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Aguaiza v. Vantage Properties


January 7, 2010


Order, Supreme Court, New York County (Martin Shulman, J.), entered on May 26, 2009, granting defendants' motion to dismiss the amended complaint to the extent of dismissing the first cause of action against all defendants and the second cause of action only with respect to the individual defendants, unanimously modified, on the law, the local statute governing the second cause of action held to have only prospective application, the matter remanded for reconsideration as to which claims, if any, fall within the effective date of that statute with respect to the corporate defendants, and otherwise affirmed, without costs.

Published by New York State Law Reporting Bureau pursuant to Judiciary Law § 431.

This opinion is uncorrected and subject to revision before publication in the Official Reports.

Andrias, J.P., Sweeny, Nardelli, Catterson, DeGrasse JJ.


Plaintiff's allegations of unlawfully deceptive acts and practices under General Business Law § 349 presented only private disputes between landlords and tenants, and not consumer-oriented conduct aimed at the public at large, as required by the statute (see City of New York v Smokes-Spirits.Com, Inc., 12 NY3d 616, 621 [2009]). Accordingly, this claim was properly dismissed and it is unnecessary to address the parties' other contentions with respect thereto.

The second cause of action alleged violation of Local Law 7 of 2008, which protects residential tenants from harassment by building owners (NYC Administrative Code § 27-2005[d]). This enactment created a new cause of action (see § 27-2115[h]) to address a perceived effort by landlords to empty rent-regulated apartments by harassing tenants into giving up their occupancy rights, using such tactics as "commencing repeated baseless or frivolous court proceedings" against those tenants (§ 27-2004[a][48][d]). Although the statute is remedial in nature, it specifically provides that its terms are to take effect "immediately" (i.e., March 13, 2008, the date of its enactment). No provision was made in the statute for retroactive application of its terms.

The motion court improperly applied the provisions of Local Law 7 retroactively with respect to the corporate defendants. As a matter of statutory interpretation, "[w]here a statute by its terms directs that it is to take effect immediately, it does not have any retroactive operation or effect" (McKinney's Cons Laws of NY, Book 1, Statutes § 51[b]; State of New York v Daicel Chem. Indus., Ltd., 42 AD3d 301, 302 [2007]; Morales v Gross, 230 AD2d 7, 10 [1997]; Majewski v Broadalbin-Perth Cent. School Dist., 91 NY2d 577 [1998]). Indeed, it has long been a primary rule of statutory construction that a new statute is to be applied prospectively, and will not be given retroactive construction unless an intention to make it so can be deduced from its wording. As Judge Cardozo put it, "It takes a clear expression of the legislative purpose to justify a retroactive application" (Jacobus v Colgate, 217 NY 235, 240 [1916]).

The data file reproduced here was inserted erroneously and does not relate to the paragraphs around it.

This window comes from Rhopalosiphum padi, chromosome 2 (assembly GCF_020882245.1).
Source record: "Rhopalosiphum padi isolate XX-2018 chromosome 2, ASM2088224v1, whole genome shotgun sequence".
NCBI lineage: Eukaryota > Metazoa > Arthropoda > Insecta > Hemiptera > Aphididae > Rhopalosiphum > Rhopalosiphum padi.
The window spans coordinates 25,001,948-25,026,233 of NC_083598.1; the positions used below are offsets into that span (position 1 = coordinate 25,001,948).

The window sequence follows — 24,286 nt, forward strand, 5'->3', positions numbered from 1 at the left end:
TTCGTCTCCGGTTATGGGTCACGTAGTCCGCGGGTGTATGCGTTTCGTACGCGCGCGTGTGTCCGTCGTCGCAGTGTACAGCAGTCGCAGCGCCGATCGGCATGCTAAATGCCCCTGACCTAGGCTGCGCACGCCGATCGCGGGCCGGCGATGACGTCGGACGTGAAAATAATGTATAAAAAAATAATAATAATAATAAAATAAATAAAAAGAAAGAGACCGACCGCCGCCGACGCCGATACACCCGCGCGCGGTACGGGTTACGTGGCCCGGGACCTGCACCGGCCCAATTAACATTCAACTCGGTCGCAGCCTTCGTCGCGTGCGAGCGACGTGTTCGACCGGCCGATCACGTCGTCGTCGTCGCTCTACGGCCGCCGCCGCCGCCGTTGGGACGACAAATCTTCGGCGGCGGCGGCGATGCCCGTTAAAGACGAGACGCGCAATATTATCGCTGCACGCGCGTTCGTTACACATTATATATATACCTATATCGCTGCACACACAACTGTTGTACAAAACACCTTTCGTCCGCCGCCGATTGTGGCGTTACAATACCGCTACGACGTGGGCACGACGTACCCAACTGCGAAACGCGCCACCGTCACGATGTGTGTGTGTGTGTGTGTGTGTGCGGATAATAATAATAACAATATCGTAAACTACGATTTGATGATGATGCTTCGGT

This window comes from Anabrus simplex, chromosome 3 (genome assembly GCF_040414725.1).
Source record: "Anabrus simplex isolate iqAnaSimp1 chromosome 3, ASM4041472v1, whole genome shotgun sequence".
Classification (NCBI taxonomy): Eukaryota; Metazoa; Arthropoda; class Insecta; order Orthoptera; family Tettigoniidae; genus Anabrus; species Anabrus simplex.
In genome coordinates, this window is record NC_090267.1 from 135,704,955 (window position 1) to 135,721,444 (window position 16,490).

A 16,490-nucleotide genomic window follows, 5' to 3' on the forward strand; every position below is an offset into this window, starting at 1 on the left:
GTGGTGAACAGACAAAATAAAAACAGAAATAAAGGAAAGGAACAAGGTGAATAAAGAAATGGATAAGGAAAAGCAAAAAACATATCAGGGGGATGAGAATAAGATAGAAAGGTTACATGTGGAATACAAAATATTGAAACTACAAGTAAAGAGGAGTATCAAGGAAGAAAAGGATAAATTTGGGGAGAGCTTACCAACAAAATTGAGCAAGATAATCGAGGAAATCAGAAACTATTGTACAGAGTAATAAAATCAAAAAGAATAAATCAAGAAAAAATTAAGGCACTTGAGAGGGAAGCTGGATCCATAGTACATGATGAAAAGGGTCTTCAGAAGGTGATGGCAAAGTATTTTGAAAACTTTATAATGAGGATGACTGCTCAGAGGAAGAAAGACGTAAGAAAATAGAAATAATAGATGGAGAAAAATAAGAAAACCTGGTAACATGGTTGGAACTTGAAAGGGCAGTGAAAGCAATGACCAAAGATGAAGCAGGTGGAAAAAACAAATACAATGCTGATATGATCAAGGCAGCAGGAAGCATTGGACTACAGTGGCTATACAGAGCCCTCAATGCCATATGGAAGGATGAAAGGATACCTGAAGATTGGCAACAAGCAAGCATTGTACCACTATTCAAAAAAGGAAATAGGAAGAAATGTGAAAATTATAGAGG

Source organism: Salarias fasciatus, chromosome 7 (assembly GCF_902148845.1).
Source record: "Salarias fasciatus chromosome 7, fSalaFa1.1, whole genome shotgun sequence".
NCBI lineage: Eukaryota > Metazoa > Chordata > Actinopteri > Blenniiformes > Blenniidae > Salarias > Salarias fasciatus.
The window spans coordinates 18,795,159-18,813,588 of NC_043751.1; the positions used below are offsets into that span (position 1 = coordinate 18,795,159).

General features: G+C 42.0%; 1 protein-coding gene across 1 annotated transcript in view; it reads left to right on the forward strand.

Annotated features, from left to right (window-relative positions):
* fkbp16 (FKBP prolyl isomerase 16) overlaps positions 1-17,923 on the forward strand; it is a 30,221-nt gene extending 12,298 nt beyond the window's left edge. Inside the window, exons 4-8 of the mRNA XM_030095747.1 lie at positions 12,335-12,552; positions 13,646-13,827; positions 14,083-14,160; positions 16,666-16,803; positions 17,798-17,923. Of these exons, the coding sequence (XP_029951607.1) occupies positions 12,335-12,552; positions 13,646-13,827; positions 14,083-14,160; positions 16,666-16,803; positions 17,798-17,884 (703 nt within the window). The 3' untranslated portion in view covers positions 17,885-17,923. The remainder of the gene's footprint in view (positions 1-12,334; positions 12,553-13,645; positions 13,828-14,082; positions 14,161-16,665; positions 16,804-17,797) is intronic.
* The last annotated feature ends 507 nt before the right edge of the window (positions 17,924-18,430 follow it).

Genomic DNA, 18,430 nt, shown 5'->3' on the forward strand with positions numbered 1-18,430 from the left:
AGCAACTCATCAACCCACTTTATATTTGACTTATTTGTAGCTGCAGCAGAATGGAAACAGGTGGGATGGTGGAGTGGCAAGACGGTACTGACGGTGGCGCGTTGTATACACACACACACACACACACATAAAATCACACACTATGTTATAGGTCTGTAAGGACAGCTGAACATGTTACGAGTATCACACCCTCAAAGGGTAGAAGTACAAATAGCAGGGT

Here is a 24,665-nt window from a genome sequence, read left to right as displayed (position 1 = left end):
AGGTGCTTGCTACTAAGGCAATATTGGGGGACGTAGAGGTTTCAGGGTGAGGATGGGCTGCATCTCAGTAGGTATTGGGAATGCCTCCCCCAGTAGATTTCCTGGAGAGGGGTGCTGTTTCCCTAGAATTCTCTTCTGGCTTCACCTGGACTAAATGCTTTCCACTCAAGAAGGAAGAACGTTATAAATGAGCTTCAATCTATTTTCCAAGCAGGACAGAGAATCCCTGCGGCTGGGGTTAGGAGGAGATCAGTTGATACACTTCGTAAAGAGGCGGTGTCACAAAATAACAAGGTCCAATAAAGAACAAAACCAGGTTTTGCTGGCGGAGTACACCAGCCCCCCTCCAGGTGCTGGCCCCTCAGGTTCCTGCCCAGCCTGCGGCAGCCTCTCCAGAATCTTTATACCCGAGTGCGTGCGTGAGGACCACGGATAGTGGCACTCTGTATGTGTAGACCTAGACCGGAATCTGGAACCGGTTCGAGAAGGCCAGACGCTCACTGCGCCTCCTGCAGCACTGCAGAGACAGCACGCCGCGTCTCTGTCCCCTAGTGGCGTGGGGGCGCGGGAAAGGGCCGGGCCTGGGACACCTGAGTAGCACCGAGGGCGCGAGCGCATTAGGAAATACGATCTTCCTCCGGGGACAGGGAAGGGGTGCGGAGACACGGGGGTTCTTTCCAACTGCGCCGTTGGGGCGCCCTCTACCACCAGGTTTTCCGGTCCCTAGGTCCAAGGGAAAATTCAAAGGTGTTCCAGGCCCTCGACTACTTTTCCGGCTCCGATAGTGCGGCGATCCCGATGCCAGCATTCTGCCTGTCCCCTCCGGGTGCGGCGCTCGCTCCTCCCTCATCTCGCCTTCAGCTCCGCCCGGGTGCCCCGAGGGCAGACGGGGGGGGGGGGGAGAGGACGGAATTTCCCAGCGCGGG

Although remedial statutes such as Local Law 7 generally constitute an exception to the general rule that statutes are not to be given retroactive construction, this exception is limited to the extent that any retroactive application must not impair vested rights (McKinney's Cons Laws of NY, Book 1, Statutes § 54[a]; Dorfman v Leidner, 150 AD2d 935, 936 [1989], affd 76 NY2d 956 [1990]). Stated differently, "every statute pertaining to a remedy is retroactive in that it operates upon all pending actions unless they are expressly excepted, but this does not apply to a statute whereby a new right is established even though it be remedial" (§ 54[a]; see Matter of Duell v Condon, 84 NY2d 773, 783 [1995]). For example, a remedial statute is applied to procedural steps in pending actions, and is given retroactive effect only insofar as the statute provides for a change in the form of the remedy or a new remedy or cause of action for an existing wrong (Shielcrawt v Moffett, 294 NY 180, 188 [1945]).

Here, the wording of the statute is clear with respect to the timing of its effective date. "Immediately" is a term in statutory construction with a precise meaning. Moreover, as Local Law 7 specifically created a new right of action that did not exist prior to its enactment, it should be applied prospectively only (see Matter of Hays v Ward, 179 AD2d 427, 428-429 [1992], lv denied 80 NY2d 754 [1992]).

The matter must thus be remanded to determine which aspects of the second cause of action, if any, remain active under this analysis.

The motion court correctly noted that nothing in Local Law 7 prohibits "joint" claims by a group of tenants, as an alternative to pleading repeated wrongful conduct against an individual (see Administrative Code § 27-2120[b]).

Plaintiffs' claimed need for discovery with respect to the individual defendants is unavailing in the absence of allegations that those defendants were de facto owners of the corporate landlord entities (see Matias v Mondo Props. LLC, 43 AD3d 367 [2007]) or participated in tortious conduct (see Peguero v 601 Realty Corp., 58 AD3d 556, 559 [2009]). The Local Law 7 claims against them were properly dismissed.


Jose Ricardo Aguaiza, et al. v Vantage Properties, LLC, et al.

Motion seeking leave to reargue and for other related relief denied.



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